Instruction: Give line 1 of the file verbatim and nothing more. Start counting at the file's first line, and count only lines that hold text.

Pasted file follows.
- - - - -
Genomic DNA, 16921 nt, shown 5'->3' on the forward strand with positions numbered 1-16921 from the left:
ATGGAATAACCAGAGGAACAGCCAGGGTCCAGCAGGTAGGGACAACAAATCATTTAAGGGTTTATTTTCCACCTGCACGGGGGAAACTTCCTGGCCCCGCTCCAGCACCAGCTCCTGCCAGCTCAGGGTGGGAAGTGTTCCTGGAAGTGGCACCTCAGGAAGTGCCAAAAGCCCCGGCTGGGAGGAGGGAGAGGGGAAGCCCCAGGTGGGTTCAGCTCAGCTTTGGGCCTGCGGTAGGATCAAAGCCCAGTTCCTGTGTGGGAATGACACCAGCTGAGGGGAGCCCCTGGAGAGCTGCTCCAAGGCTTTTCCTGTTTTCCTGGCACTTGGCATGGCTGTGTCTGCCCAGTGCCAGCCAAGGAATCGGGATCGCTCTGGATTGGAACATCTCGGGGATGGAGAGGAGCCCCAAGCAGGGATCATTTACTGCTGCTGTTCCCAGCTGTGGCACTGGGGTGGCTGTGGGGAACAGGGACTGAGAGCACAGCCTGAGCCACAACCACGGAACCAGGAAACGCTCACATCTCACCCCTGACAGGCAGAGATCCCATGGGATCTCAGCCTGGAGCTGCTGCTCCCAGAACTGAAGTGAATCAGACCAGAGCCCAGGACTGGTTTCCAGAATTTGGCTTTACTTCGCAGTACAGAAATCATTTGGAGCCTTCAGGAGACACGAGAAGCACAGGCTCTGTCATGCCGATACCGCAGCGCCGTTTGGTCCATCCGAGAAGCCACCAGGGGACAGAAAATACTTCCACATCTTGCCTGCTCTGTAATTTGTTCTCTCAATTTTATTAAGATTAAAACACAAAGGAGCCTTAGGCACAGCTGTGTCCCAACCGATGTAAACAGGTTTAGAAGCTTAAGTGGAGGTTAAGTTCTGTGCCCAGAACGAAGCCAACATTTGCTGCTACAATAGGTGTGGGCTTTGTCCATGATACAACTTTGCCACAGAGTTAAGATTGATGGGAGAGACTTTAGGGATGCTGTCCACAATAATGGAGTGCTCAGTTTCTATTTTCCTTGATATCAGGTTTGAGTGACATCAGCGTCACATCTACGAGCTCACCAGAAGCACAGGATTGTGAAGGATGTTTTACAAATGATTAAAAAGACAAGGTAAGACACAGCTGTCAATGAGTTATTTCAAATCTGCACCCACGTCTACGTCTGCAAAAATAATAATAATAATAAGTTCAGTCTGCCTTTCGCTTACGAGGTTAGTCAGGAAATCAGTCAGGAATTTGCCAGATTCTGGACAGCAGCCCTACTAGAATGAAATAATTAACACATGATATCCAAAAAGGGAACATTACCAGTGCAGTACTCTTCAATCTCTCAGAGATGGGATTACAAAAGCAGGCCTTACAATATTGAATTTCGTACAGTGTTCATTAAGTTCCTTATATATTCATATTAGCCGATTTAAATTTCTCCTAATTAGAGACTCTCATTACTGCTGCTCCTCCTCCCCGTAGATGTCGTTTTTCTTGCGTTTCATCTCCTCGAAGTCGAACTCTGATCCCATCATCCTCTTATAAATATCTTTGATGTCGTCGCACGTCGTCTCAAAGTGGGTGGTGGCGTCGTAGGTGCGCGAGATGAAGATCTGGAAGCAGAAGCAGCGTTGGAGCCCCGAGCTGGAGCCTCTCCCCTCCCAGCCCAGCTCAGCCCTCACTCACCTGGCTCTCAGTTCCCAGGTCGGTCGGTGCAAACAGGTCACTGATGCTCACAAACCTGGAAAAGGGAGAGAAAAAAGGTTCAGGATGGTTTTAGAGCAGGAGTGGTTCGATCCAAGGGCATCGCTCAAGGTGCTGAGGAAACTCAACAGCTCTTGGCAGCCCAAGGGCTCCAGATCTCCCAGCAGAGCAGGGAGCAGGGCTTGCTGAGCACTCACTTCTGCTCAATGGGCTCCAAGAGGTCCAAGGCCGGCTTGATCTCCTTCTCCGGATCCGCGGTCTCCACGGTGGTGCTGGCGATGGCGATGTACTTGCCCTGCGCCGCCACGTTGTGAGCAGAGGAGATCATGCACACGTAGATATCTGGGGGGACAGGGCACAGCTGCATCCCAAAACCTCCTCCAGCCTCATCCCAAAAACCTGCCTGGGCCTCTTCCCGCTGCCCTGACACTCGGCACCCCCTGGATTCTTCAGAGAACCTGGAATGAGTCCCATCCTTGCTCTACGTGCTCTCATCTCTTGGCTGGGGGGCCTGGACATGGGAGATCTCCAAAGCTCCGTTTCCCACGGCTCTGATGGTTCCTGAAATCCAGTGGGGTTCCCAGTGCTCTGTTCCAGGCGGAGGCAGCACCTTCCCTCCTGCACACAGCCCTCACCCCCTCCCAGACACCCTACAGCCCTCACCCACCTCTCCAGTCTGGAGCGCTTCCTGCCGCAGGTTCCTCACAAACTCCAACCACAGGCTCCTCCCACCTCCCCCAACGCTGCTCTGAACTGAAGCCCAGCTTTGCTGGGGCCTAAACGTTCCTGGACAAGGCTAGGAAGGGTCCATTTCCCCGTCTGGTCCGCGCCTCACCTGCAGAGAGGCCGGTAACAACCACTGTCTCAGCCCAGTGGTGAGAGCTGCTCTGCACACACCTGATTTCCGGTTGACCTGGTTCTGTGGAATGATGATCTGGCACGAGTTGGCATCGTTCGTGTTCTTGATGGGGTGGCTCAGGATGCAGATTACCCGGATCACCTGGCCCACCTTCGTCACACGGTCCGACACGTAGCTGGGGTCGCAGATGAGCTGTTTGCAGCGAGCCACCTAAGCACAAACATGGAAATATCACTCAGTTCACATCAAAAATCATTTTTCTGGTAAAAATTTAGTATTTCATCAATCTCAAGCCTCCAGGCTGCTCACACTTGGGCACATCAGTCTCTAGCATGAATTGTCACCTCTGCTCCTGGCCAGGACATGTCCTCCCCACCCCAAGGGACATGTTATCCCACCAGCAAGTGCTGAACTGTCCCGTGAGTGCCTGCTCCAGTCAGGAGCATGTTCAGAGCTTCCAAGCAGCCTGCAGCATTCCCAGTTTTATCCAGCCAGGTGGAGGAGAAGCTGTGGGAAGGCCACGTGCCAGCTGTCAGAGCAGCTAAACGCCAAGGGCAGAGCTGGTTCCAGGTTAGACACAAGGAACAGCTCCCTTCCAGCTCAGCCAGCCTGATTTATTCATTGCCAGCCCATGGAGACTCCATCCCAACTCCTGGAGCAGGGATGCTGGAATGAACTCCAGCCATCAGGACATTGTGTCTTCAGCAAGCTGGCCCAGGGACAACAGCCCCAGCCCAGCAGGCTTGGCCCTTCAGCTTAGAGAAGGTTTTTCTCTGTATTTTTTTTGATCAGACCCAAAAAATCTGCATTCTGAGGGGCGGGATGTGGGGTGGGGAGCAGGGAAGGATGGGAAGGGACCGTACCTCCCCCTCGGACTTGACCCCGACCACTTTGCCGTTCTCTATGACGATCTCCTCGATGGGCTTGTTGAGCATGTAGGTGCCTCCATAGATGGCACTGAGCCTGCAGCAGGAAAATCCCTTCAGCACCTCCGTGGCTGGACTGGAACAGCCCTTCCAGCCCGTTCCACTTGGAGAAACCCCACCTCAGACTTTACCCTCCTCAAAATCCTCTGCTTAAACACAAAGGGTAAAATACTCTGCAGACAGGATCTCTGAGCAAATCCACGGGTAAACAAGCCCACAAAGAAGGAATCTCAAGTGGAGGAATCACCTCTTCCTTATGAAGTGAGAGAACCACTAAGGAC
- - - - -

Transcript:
Genomic DNA, 16921 nt, shown 5'->3' on the forward strand with positions numbered 1-16921 from the left: